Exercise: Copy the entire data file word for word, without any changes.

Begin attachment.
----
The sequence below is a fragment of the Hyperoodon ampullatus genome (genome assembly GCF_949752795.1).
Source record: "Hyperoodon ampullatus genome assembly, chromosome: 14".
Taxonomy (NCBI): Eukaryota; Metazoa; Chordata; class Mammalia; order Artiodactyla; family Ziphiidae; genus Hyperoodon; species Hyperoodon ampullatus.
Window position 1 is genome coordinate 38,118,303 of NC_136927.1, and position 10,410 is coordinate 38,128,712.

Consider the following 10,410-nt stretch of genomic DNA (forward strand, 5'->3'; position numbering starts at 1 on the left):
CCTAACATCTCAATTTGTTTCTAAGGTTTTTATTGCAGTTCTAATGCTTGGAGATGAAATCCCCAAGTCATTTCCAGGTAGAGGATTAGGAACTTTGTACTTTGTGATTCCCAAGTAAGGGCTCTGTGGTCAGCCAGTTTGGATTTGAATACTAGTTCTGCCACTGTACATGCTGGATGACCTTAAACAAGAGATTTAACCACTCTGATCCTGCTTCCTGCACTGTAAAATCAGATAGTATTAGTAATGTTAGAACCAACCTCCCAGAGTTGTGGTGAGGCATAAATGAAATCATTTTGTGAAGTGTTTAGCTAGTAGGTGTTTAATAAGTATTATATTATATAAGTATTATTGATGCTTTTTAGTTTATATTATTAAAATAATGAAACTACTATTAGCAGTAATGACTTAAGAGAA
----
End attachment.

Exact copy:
The sequence below is a fragment of the Hyperoodon ampullatus genome (genome assembly GCF_949752795.1).
Source record: "Hyperoodon ampullatus genome assembly, chromosome: 14".
Taxonomy (NCBI): Eukaryota; Metazoa; Chordata; class Mammalia; order Artiodactyla; family Ziphiidae; genus Hyperoodon; species Hyperoodon ampullatus.
Window position 1 is genome coordinate 38,118,303 of NC_136927.1, and position 10,410 is coordinate 38,128,712.

Consider the following 10,410-nt stretch of genomic DNA (forward strand, 5'->3'; position numbering starts at 1 on the left):
CCTAACATCTCAATTTGTTTCTAAGGTTTTTATTGCAGTTCTAATGCTTGGAGATGAAATCCCCAAGTCATTTCCAGGTAGAGGATTAGGAACTTTGTACTTTGTGATTCCCAAGTAAGGGCTCTGTGGTCAGCCAGTTTGGATTTGAATACTAGTTCTGCCACTGTACATGCTGGATGACCTTAAACAAGAGATTTAACCACTCTGATCCTGCTTCCTGCACTGTAAAATCAGATAGTATTAGTAATGTTAGAACCAACCTCCCAGAGTTGTGGTGAGGCATAAATGAAATCATTTTGTGAAGTGTTTAGCTAGTAGGTGTTTAATAAGTATTATATTATATAAGTATTATTGATGCTTTTTAGTTTATATTATTAAAATAATGAAACTACTATTAGCAGTAATGACTTAAGAGAA